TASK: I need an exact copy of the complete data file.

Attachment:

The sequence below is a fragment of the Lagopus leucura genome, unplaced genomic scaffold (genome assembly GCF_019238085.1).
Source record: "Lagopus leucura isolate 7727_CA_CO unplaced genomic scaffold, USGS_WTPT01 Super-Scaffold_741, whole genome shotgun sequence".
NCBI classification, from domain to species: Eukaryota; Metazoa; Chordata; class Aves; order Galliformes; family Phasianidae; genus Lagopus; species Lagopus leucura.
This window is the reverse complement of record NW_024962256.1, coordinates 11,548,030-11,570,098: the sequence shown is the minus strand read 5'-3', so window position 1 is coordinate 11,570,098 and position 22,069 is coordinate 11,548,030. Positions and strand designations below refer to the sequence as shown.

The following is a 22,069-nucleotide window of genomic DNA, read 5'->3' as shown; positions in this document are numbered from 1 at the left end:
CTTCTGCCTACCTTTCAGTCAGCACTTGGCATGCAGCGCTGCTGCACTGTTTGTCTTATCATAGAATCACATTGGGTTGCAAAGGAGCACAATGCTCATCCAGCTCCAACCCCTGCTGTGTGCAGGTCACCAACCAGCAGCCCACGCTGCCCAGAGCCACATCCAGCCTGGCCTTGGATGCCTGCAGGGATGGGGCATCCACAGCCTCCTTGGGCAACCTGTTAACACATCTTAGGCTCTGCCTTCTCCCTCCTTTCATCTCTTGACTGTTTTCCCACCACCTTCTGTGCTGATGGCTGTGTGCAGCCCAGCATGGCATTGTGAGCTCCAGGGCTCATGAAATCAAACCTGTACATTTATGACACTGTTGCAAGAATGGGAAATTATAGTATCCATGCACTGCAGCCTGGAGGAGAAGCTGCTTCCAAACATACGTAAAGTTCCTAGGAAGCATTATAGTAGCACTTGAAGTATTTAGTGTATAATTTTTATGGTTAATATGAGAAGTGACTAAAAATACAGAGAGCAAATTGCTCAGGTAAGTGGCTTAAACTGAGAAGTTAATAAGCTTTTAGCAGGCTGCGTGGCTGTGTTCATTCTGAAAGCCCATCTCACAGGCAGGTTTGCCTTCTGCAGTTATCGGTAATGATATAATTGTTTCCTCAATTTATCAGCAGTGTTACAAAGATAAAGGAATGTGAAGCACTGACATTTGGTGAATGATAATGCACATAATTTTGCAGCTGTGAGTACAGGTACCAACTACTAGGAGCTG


The sequence below is a fragment of the Lagopus leucura genome, unplaced genomic scaffold (genome assembly GCF_019238085.1).
Source record: "Lagopus leucura isolate 7727_CA_CO unplaced genomic scaffold, USGS_WTPT01 Super-Scaffold_741, whole genome shotgun sequence".
NCBI classification, from domain to species: Eukaryota; Metazoa; Chordata; class Aves; order Galliformes; family Phasianidae; genus Lagopus; species Lagopus leucura.
This window is the reverse complement of record NW_024962256.1, coordinates 11,548,030-11,570,098: the sequence shown is the minus strand read 5'-3', so window position 1 is coordinate 11,570,098 and position 22,069 is coordinate 11,548,030. Positions and strand designations below refer to the sequence as shown.

The following is a 22,069-nucleotide window of genomic DNA, read 5'->3' as shown; positions in this document are numbered from 1 at the left end:
CTTCTGCCTACCTTTCAGTCAGCACTTGGCATGCAGCGCTGCTGCACTGTTTGTCTTATCATAGAATCACATTGGGTTGCAAAGGAGCACAATGCTCATCCAGCTCCAACCCCTGCTGTGTGCAGGTCACCAACCAGCAGCCCACGCTGCCCAGAGCCACATCCAGCCTGGCCTTGGATGCCTGCAGGGATGGGGCATCCACAGCCTCCTTGGGCAACCTGTTAACACATCTTAGGCTCTGCCTTCTCCCTCCTTTCATCTCTTGACTGTTTTCCCACCACCTTCTGTGCTGATGGCTGTGTGCAGCCCAGCATGGCATTGTGAGCTCCAGGGCTCATGAAATCAAACCTGTACATTTATGACACTGTTGCAAGAATGGGAAATTATAGTATCCATGCACTGCAGCCTGGAGGAGAAGCTGCTTCCAAACATACGTAAAGTTCCTAGGAAGCATTATAGTAGCACTTGAAGTATTTAGTGTATAATTTTTATGGTTAATATGAGAAGTGACTAAAAATACAGAGAGCAAATTGCTCAGGTAAGTGGCTTAAACTGAGAAGTTAATAAGCTTTTAGCAGGCTGCGTGGCTGTGTTCATTCTGAAAGCCCATCTCACAGGCAGGTTTGCCTTCTGCAGTTATCGGTAATGATATAATTGTTTCCTCAATTTATCAGCAGTGTTACAAAGATAAAGGAATGTGAAGCACTGACATTTGGTGAATGATAATGCACATAATTTTGCAGCTGTGAGTACAGGTACCAACTACTAGGAGCTG